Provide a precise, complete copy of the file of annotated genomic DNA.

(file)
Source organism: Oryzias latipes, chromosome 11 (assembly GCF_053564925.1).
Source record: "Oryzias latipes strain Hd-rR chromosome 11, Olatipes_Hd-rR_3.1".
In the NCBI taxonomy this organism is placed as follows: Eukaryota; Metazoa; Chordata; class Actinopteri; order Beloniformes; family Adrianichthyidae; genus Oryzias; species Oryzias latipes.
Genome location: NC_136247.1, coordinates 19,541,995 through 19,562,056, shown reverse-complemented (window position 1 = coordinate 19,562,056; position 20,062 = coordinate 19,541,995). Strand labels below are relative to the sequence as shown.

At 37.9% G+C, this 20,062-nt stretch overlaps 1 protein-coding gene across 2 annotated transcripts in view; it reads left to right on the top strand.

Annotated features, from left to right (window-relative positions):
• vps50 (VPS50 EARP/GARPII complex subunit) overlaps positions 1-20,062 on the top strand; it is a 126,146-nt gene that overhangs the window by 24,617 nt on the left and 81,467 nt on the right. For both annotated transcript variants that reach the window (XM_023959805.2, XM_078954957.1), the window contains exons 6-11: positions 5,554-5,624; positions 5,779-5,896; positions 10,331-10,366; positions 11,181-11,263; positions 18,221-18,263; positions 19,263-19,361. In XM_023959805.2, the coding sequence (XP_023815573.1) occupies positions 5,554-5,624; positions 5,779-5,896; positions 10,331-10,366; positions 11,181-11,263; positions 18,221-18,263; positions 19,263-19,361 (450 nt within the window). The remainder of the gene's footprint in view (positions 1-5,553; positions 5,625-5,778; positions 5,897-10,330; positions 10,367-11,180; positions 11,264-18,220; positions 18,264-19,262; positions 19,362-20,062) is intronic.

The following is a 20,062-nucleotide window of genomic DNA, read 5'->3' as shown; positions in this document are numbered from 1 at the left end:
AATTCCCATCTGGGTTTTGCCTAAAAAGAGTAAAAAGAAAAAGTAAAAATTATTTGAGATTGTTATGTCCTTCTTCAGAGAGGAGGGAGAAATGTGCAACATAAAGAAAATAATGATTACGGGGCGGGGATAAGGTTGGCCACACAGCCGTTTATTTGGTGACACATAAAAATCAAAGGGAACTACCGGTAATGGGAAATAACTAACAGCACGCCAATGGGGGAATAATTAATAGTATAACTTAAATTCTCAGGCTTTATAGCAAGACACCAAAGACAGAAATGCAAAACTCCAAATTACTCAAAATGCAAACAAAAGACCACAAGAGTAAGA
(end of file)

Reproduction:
Source organism: Oryzias latipes, chromosome 11 (assembly GCF_053564925.1).
Source record: "Oryzias latipes strain Hd-rR chromosome 11, Olatipes_Hd-rR_3.1".
In the NCBI taxonomy this organism is placed as follows: Eukaryota; Metazoa; Chordata; class Actinopteri; order Beloniformes; family Adrianichthyidae; genus Oryzias; species Oryzias latipes.
Genome location: NC_136247.1, coordinates 19,541,995 through 19,562,056, shown reverse-complemented (window position 1 = coordinate 19,562,056; position 20,062 = coordinate 19,541,995). Strand labels below are relative to the sequence as shown.

At 37.9% G+C, this 20,062-nt stretch overlaps 1 protein-coding gene across 2 annotated transcripts in view; it reads left to right on the top strand.

Annotated features, from left to right (window-relative positions):
• vps50 (VPS50 EARP/GARPII complex subunit) overlaps positions 1-20,062 on the top strand; it is a 126,146-nt gene that overhangs the window by 24,617 nt on the left and 81,467 nt on the right. For both annotated transcript variants that reach the window (XM_023959805.2, XM_078954957.1), the window contains exons 6-11: positions 5,554-5,624; positions 5,779-5,896; positions 10,331-10,366; positions 11,181-11,263; positions 18,221-18,263; positions 19,263-19,361. In XM_023959805.2, the coding sequence (XP_023815573.1) occupies positions 5,554-5,624; positions 5,779-5,896; positions 10,331-10,366; positions 11,181-11,263; positions 18,221-18,263; positions 19,263-19,361 (450 nt within the window). The remainder of the gene's footprint in view (positions 1-5,553; positions 5,625-5,778; positions 5,897-10,330; positions 10,367-11,180; positions 11,264-18,220; positions 18,264-19,262; positions 19,362-20,062) is intronic.

The following is a 20,062-nucleotide window of genomic DNA, read 5'->3' as shown; positions in this document are numbered from 1 at the left end:
AATTCCCATCTGGGTTTTGCCTAAAAAGAGTAAAAAGAAAAAGTAAAAATTATTTGAGATTGTTATGTCCTTCTTCAGAGAGGAGGGAGAAATGTGCAACATAAAGAAAATAATGATTACGGGGCGGGGATAAGGTTGGCCACACAGCCGTTTATTTGGTGACACATAAAAATCAAAGGGAACTACCGGTAATGGGAAATAACTAACAGCACGCCAATGGGGGAATAATTAATAGTATAACTTAAATTCTCAGGCTTTATAGCAAGACACCAAAGACAGAAATGCAAAACTCCAAATTACTCAAAATGCAAACAAAAGACCACAAGAGTAAGA